THE WARREN CENTRE FOR ADVANCED ENGINEERING

 

THE SUSTAINABLE TRANSPORT IN SUSTAINABLE CITIES PROJECT

Healthy Transport, Healthy People


June 2002

 

Executive Summary

 

Current transport practices result in trauma, pollution and physical inactivity. These can lead to early death.

Active transport improves community health
Healthy Transport, Healthy People shows that a sustainable city needs sustainable transport that encourages health-supporting, not health-damaging, travel behaviour.

Health, safety and transport are daily concerns for everyone, but few of us realise how closely they are connected. In the 1990s the World Health Organisation identified transport as one of the major determinants of health and health inequality in Western countries.


Our car culture damages our health

Increased car use has displaced active transport-walking, cycling and using public transport. Current transport planning and infrastructure foster habitual car use. Consequently, almost half the population is exposed to substantial health risk from physical inactivity.

Physical activity reduces the risk of fatal disease

Our travel habits help determine our health. Forty per cent of urban NSW residents are not physically active at levels recommended for good health; 41 per cent are overweight or obese.

Physical activity almost halves the risk of cardiovascular disease and also reduces the risk of diabetes, osteoporosis and colon cancer as well as alleviating anxiety and depression.

The most effective, and enduring way of increasing our physical activity is by using `active transport' rather than driving.

Road trauma increases as we age

Australia's rate of road trauma is typical of western, car-dependent societies. However, current travel trends are not sustainable, and, if they continue, will place the elderly at increased risk of road trauma. Public and active transport infrastructure is required as a safer, healthier alternative for the over 60s of the future who are predicted to have a 143 per cent higher rate of crash involvement.

Urban pollution damages health

All the urban air pollutants that have an impact on health arise from combustion of fossil and petrochemical fuels, predominantly used by motor vehicles.

 

More than a third of the greenhouse gas emissions from a typical Australian household are from transport - the opportunities exist for most people to reduce their motor vehicle-related use.

 

Promote sustainable and healthy transport

The community needs to be convinced of the personal health benefits of incorporating active transport into their lifestyles. The health and transport sectors need to work together to develop complementary strategies to promote sustainable and healthy transport. Businesses whose activities and profitability are determined by the health of their workers will benefit through active involvement in sustainable transport initiatives.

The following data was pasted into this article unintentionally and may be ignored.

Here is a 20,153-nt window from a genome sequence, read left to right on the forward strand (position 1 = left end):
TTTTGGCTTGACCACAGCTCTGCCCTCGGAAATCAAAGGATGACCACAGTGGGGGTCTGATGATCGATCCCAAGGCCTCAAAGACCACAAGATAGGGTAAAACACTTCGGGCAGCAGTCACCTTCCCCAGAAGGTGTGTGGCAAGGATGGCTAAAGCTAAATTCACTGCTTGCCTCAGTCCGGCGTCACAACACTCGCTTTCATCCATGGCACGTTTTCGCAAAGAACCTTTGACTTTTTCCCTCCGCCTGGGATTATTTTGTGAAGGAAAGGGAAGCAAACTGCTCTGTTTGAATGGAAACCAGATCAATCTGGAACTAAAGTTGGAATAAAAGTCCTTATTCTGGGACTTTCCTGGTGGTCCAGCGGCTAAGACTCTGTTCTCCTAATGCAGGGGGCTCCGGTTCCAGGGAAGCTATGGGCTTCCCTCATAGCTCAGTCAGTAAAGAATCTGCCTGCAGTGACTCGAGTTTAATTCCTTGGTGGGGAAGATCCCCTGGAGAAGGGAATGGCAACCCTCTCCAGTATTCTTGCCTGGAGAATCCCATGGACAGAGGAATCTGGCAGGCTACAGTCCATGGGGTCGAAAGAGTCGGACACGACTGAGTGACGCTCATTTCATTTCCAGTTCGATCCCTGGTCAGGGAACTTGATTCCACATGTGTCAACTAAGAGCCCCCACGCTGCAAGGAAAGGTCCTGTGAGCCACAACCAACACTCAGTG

The policies and goals for urban and transport development should reflect the policies and goals of both sustainable environmental planning and the maintenance of healthy communities.

Adopt active transport and live better and longer
More effective policies and actions are needed to promote `active transport' and reduce car use:

MAKE ACTIVE TRANSPORT MORE ATTRACTIVE


  • Fund infrastructure for pedestrians and cyclists based on both current use and desired use;
  • Reform subsidies for car use and parking;
  • Develop more walkways, pedestrian refuges, cycleways and car-free zones;
  • Promote ‘active transport' at workplaces, schools and community centres;
  • Invest in the public transport system.

RUN HIGH PROFILE DEMONSTRATION PROGRAMS

Fund the running and evaluation of demonstration programs to:

  • encourage the use of active transport;
  • improve road management for area-wide safety, incorporating the needs of pedestrians and cyclists;
  • enable practitioners to undertake audits for cycling and walking routes.

PROMOTE ACTIVE TRANSPORT THROUGH THE HEALTH AND EDUCATION SECTORS

  • The medical profession can prescribe walking and cycling as part of a healthy lifestyle or as treatment in cardiac programs;
  • Information on public transport routes and timetables can be displayed in patient waiting rooms;
  • School curriculums can link transport with lifestyle and health subjects;
  • ‘Walk to school' can be part of school environmental management programs.

The road is there to share

To achieve behavioural change road authorities need to develop an awareness among the media, trip generators, and the community of the problems of single-occupancy car use for the transport system and encourage improved road user behaviour that respects all road users, such as bicyclists and pedestrians and supports bus-priority.

THE WARREN CENTRE FOR ADVANCED ENGINEERING

Engineering Building J13, Sydney University NSW 2006
Telephone: +61 2 9351 3752  Facsimile: +61 2 9351 2012
Internet Home Page: www.warren.usyd.edu.au
E-Mail: warrenc@eng.usyd.edu.au